The Civil Rights Movement of the 20th century brought about real positive change: the end of legalized segregation in education, jobs, housing, public facilities, and private businesses. Further, equal opportunity in voting was enshrined in the Voting Rights Act.
These changes did not come easily, as they were won with blood. Good people bled and died. Good people were brutalized, arrested, and imprisoned.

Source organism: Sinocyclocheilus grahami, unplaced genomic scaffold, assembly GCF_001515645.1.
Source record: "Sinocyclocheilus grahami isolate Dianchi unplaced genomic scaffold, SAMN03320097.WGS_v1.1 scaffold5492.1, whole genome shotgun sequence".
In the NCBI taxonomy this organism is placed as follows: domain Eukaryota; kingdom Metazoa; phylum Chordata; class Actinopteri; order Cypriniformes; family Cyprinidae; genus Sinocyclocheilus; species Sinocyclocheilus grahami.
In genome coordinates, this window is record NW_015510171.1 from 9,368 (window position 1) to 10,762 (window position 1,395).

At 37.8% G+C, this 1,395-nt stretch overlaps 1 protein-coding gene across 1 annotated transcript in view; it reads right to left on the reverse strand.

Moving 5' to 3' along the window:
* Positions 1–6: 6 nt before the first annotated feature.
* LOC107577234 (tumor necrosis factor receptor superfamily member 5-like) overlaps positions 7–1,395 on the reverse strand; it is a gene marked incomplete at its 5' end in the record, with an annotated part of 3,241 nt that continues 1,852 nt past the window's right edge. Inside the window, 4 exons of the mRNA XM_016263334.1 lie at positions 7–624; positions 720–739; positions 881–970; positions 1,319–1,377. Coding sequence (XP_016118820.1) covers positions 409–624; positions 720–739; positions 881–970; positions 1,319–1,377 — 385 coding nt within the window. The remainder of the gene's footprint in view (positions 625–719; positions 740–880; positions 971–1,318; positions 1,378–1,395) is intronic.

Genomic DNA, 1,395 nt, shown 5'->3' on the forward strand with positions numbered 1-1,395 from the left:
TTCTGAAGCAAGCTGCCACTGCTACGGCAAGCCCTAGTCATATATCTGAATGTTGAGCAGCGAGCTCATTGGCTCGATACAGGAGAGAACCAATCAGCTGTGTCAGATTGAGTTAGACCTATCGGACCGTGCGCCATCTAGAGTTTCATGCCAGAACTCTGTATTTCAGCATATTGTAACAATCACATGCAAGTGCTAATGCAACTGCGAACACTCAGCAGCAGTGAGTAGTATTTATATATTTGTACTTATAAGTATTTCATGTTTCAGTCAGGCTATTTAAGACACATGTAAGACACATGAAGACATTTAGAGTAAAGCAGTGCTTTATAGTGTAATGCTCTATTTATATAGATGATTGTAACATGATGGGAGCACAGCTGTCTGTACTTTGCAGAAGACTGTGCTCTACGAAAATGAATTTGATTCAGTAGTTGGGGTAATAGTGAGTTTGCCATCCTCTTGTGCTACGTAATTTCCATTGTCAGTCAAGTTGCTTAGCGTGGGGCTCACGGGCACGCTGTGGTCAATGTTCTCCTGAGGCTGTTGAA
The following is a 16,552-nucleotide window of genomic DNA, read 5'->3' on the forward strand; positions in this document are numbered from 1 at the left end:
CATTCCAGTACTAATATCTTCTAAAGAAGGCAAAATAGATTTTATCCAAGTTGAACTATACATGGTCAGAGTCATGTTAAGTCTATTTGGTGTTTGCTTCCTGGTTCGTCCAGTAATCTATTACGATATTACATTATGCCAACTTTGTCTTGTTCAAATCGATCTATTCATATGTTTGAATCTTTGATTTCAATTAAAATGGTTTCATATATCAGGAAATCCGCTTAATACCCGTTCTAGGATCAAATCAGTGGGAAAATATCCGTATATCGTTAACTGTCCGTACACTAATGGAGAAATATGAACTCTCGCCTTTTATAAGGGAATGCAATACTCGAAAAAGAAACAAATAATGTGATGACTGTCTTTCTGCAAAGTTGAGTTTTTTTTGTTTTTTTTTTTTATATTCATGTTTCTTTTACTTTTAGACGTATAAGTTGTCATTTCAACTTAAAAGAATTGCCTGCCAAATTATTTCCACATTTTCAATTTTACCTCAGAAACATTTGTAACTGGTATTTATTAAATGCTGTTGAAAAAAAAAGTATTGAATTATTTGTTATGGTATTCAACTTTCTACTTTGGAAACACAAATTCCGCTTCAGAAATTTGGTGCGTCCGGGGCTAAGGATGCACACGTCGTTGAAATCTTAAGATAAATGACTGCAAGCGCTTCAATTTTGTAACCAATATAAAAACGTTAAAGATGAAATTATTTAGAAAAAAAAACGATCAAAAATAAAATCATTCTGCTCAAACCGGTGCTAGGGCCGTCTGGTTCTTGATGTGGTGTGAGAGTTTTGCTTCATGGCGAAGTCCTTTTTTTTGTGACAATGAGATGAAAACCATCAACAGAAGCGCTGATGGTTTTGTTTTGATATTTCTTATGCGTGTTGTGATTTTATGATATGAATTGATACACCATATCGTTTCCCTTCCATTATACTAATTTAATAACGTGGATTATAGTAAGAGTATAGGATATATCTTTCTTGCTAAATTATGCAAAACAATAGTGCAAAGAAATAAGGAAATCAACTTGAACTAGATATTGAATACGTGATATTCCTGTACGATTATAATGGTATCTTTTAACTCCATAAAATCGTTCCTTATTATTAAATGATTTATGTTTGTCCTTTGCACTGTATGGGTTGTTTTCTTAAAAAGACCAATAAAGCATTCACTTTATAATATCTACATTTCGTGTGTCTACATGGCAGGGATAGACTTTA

Today, we see the roll back of many of these rights, especially in voting rights and education. The Supreme Court recently nullified a section of the Voting Rights Act, and immediately our state legislature created impediments to voting. In public education, we’ve seen the steady decline of per student spending by the state government, as well as drastic cuts in textbook funds and teacher assistants.